• David Dabbon

The Mysteries New York Times Article


In the Beginning, the Words of Many ‘The Mysteries’ Rewrites a Medieval Tradition


MARCH 28, 2014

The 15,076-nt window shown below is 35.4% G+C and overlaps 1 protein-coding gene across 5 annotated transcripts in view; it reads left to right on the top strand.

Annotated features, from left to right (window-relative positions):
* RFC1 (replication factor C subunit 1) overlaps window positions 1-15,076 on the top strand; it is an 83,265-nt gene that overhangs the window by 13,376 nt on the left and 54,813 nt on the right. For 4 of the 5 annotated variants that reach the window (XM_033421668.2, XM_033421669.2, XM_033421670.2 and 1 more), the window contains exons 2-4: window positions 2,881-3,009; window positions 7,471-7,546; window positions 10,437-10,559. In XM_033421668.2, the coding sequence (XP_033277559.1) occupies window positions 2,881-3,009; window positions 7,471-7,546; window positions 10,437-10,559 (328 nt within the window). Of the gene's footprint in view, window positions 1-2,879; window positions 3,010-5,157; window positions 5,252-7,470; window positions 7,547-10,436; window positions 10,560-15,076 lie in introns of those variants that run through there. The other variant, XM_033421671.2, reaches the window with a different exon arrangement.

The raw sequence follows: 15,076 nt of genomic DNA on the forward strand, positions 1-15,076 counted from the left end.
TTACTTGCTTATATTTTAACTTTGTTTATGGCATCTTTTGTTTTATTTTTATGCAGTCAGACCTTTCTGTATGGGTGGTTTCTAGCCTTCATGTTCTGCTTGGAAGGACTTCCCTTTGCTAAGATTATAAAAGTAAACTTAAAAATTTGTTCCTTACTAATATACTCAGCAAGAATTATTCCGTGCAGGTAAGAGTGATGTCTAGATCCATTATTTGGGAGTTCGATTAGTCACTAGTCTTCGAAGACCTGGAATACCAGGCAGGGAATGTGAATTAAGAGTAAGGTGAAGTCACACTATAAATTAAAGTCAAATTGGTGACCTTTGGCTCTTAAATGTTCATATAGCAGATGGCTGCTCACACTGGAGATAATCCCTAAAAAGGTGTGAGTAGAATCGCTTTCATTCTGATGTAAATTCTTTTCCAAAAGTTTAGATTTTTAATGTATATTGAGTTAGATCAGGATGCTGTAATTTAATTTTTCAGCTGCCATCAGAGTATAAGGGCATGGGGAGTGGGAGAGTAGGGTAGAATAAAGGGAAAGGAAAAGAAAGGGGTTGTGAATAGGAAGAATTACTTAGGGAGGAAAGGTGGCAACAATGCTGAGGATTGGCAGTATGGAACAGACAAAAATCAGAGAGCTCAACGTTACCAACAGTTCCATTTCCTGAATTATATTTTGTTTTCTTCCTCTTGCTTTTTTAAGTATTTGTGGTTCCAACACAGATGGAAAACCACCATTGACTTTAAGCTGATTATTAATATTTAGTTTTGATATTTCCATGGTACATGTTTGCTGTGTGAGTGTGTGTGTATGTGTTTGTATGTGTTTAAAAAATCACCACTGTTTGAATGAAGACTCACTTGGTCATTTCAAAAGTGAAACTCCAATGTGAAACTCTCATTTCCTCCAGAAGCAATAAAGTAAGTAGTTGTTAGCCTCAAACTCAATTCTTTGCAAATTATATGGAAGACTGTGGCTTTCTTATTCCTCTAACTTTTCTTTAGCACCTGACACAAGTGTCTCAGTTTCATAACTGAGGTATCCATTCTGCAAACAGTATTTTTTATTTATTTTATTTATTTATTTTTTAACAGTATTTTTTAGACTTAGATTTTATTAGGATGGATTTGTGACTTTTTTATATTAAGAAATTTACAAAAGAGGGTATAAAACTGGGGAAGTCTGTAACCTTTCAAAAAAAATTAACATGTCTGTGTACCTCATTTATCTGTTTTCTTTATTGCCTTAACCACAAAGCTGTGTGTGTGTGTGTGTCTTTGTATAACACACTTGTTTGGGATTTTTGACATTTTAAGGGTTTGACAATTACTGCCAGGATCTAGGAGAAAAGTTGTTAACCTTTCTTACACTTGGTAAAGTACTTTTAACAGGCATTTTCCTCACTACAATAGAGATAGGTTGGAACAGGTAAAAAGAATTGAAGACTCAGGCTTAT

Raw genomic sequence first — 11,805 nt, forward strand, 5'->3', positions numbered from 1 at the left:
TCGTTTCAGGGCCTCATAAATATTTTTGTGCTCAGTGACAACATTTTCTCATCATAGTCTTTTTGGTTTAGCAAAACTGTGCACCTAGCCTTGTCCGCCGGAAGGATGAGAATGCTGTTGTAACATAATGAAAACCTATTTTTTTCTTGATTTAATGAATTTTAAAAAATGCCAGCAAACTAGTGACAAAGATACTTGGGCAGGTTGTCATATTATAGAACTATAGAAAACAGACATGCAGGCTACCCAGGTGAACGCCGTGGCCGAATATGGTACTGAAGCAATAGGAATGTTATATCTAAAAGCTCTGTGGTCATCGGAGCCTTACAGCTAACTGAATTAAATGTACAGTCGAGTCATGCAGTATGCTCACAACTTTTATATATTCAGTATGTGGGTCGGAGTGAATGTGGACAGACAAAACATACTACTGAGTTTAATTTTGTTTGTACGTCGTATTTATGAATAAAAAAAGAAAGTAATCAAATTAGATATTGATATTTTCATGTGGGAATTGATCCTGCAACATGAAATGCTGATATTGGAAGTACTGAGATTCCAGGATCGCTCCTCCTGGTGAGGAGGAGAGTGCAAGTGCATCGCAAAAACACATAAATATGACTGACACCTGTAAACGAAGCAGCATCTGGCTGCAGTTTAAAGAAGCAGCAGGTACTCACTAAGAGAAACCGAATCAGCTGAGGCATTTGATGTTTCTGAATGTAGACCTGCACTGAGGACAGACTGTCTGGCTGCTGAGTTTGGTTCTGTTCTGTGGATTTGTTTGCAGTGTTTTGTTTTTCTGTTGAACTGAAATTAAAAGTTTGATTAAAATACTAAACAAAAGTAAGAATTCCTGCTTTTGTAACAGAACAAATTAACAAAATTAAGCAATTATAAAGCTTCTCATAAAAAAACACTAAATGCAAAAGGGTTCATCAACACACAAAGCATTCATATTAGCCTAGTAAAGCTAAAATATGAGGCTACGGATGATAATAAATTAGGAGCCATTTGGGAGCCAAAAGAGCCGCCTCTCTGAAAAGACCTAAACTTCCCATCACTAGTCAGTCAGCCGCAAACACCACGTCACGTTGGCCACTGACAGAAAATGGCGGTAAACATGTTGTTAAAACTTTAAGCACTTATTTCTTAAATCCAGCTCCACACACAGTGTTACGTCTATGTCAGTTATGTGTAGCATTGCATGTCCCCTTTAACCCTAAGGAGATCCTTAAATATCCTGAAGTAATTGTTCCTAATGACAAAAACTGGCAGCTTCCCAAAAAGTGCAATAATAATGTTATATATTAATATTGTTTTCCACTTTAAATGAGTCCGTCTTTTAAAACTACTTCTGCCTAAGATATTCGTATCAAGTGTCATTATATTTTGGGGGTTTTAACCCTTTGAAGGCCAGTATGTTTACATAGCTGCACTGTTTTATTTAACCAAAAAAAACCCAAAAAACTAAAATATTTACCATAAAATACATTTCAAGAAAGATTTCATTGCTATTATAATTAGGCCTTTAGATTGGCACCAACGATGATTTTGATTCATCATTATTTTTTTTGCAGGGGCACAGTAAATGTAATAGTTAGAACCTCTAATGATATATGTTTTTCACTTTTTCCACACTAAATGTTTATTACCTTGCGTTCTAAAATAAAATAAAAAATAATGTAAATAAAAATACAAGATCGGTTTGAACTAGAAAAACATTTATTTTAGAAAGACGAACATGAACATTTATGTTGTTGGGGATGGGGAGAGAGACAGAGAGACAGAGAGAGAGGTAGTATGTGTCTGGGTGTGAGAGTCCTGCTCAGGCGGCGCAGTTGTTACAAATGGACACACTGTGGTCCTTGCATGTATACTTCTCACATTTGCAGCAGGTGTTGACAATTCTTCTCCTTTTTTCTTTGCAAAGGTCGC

The show that Ed Sylvanus Iskandar had in mind was a theatrical event of biblical proportions. To make it happen, this director needed four dozen playwrights.The task for each of them: Adapt a play from the medieval York Cycle, which dramatizes the Old and New Testaments, from “The Fall of the Angels” to “The Last Judgment.”“You just can’t deny how much these stories are a part of the fabric of modern society,” said Mr. Iskandar, 32, his posh accent a relic of his British boarding-school education. “I’m from freaking Indonesia. My family’s Buddhist. We still had a Bible around the house.”A broad spectrum of invited playwrights — including Amy Freed (“The Beard of Avon”), David Henry Hwang (“Kung Fu”) and Jeff Whitty (“Avenue Q”) — took up the challenge. The result is “The Mysteries,” Mr. Iskandar’s latest riff on a classic form, which begins previews Thursday at the Flea Theater in TriBeCa.A cast of 54 — including a 19-member angel chorus — will perform 50 short plays over a projected five and a half to six hours, dinner and dessert breaks included. With the largest ensemble the Flea has ever featured, plenty of dance and the occasional fight scene, the show literally shakes the building.Photo19 actors are in the show’s angel chorus. CreditChester Higgins Jr./The New York TimesBilly Porter, the Tony-winning star of “Kinky Boots,” and Kirsten Greenidge (“Milk Like Sugar”) separately expressed interest in writing pieces with a gospel flavor. So they were made a team: words by Ms. Greenidge, music by Mr. Porter and his cousin Loren Kirkland.When Stephen Adly Guirgis, slated to write “The Crucifixion,” dropped out because his schedule became too tight, Craig Lucas (“Prelude to a Kiss,”“Ode to Joy”) took that commission in addition to the one he already had.José Rivera wrote a second play, too, but this one wasn’t adapted from the York Cycle. At a rehearsal, Mr. Rivera, the playwright (“Adoration of the Old Woman”) and screenwriter (“The Motorcycle Diaries”), was struck by the absence of any sermon for Jesus to give. So he started composing one then and there — “like a poem,” he said — on the back of an old program he had in his bag. “I wanted to write something where he got to express just how much beauty there is in the world, despite all the darkness,” Mr. Rivera said. That play, “Sermon of the Senses,” now ends the evening.Continue reading the main storyX CLOSEAs a child in England, Mr. Iskandar was taken to see the mystery plays in York. In medieval times, when a town would stage a cycle of Bible stories, responsibility for the plays was divided among its various craft guilds. In York, the shipwrights’ guild was in charge of “The Building of the Ark,” for example, while the butchers oversaw “The Death of Christ.” Actors performed the mystery plays on pageant wagons, which were pulled through the city.Mr. Iskandar said he didn’t really recall the performance at the 20th-century revival he saw, only the food and the social experience.Food and a purposefully welcoming atmosphere are integral to any Iskandar production — reflecting his view of theater as a kind of long-form hospitality, or what he calls his “socially immersive party aesthetic.” Dinner and dessert are included in the ticket price at the Flea, just as food and drink are part of the visitor’s experience at his Hell’s Kitchen loft, which is also the home of his theater company: Exit, Pursued by a Bear. Colleagues and friends are welcome to drop in anytime, and they do. Actors know they can stop by and nap if they need to.Continue reading the main story“People sort of fall in love with his warmth, generosity, his ‘Come, I’ll feed you’ kind of being,” Ms. Freed said. “It’s so disarming, because you go: ‘Where are the teeth? Where’s the calculation?’ He is what he seems to be.”She stopped herself. “I sound like his mother.” Pause. “I feel like his mother.”Mr. Iskandar has always had acolytes, said Ms. Freed, who taught him when he was an undergraduate, ravenously studying theater at Stanford University. But now, some of his devotees are rather high-profile. A few years ago, when Mr. Porter wanted to abandon a plan to play the title role in “King Lear” at the loft, Mr. Iskandar wouldn’t let him.“I tried to back out, like, a million times,” Mr. Porter said. “I had just come off of ‘Angels in America.’ I was assisting Michael Greif on the ‘Rent’ revival. My sister was having brain surgery. I was like, ‘And you want me to learn all of “Lear”?’ ”“He’s like, ‘Oh, you can do it, darling,’ ” Mr. Porter said, imitating Mr. Iskandar’s plummy tones. “ ‘You’ll be fine. Come over. I have some exercises for you.’ ”Mr. Whitty has been similarly loyal ever since Mr. Iskandar approached him two years ago, wanting to stage Mr. Whitty’s comedy “The Further Adventures of Hedda Gabler.”“I met Ed at a time when I was just so burned out on theater. I just couldn’t imagine going into it again,” Mr. Whitty said. But Mr. Iskandar was so persuasive that Mr. Whitty ended up playing Hedda opposite Mr. Porter.“It was transformative for me, just a complete shot of adrenaline. It reminded me, after so many years in commercial theater, why I love theater,” Mr. Whitty said.PhotoEd Sylvanus Iskandar directs all 50 short plays that make up the project.CreditChester Higgins Jr./The New York TimesHe wrote his new show, “Head Over Heels” — “set in vaguely Elizabethan times,” Mr. Whitty said, with music and lyrics from the Go-Go’s catalog — for Mr. Iskandar. When it has its world premiere next year at the Oregon Shakespeare Festival, Mr. Iskandar will direct.At the Flea, “The Mysteries” will blend the austere with the abundant, unfolding on a bare set with hardly any props. But costumes, by Loren Shaw, will number 350. The music will often be lush, the choreography complex.Spectacle has become something of a niche for Mr. Iskandar. He generated an Off Off Broadway hit with his Flea debut in January 2012: Sean Graney’s“These Seven Sicknesses,” a five-hour contemporary condensation of seven Sophocles plays.That November, he was back at the theater with Ms. Freed’s “Restoration Comedy,” a three-and-a-half-hour costume extravaganza set to Scissor Sisters music.A year ago, the Flea’s artistic director, Jim Simpson, asked Mr. Iskandar to direct a festival of short Christmas plays. Mr. Iskandar declined but countered with the idea for “The Mysteries” and swiftly received a green light.“He’s the opposite of me, and so I love that,” said Mr. Simpson, who personally embraces the spare aesthetic of Jerzy Grotowski’s “poor theater” yet encourages Mr. Iskandar’s riotous vision. “He’s a baroque romanticist, actually.”In Mr. Iskandar’s take on the Old and New Testaments, Jesus is a sexual being, and naked bodies may or may not be ornamented with gold leaf. The time is now or the near future. God, played by Matthew Jeffers, is 4 foot 2 and moody. Lucifer and the Angel Gabriel are played by women. The actors in “The Mysteries” are members of the Bats, the theater’s resident company. Most are in their 20s, and all are unpaid, working long hours for experience and exposure.Continue reading the main storyWith spring fashion, it's all about wearing your slogan on your sleeveAt Carven, the clothes are peppy and the colors popEtsy, the makeup countercultureContinue reading the main storyAdvertisementAlice Allemano, a new Bat, who plays Gabriel in “The Mysteries,” said she had been trying to find a through line for her character as she navigated the works of so many playwrights. Voices and perspectives differ from play to play, but she must make sense of Gabriel from start to finish.“I feel like I’m in the Olympics — the creating-character Olympics,” she said.Mr. Whitty described an inverse quandary. After writing his first draft of “The Last Supper,” he said, he “completely froze up” for a while, unsure how to fit his piece organically into the whole. A crucial task for the “Mysteries” collaborators — including Jill Rafson, the dramaturge; Chase Brock, the choreographer; and David Dabbon, the musical director — is to harmonize their playwrights’ disparate voices to tell a single story.“It’s sort of like each piece is part of a mosaic,” Mr. Rivera said. “I take it on faith that Ed knows how to construct this thing.”On Fat Tuesday, the night before Lent, the director was still figuring that out. But at his loft, after rehearsals there had ended, he was radiating pleasure.Beneath strings of lights, young actors from the “Mysteries” company lounged on pillow-strewn banquettes or stood with drinks in hand. Sugar Ray’s “Every Morning” poured from the speakers, and they sang along.The actors, who portray Jesus’ disciples, could have taken off when their work was done. Instead, they chose to stay and socialize — in Mr. Iskandar’s estimation, a sign of a successful rehearsal.“This is pure joy to me,” he said, sipping red wine and watching them fondly.Soon he disappeared into the kitchen to cook them a skillet of what he called Thai scramble: eggs mixed with bok choy and larb gai. The disciples, he said, were looking hungry.A version of this article appears in print on March 30, 2014, on page AR12 of the New York edition with the headline: In the Beginning, the Words of Many. Order Reprints|Today's Paper|Subscribe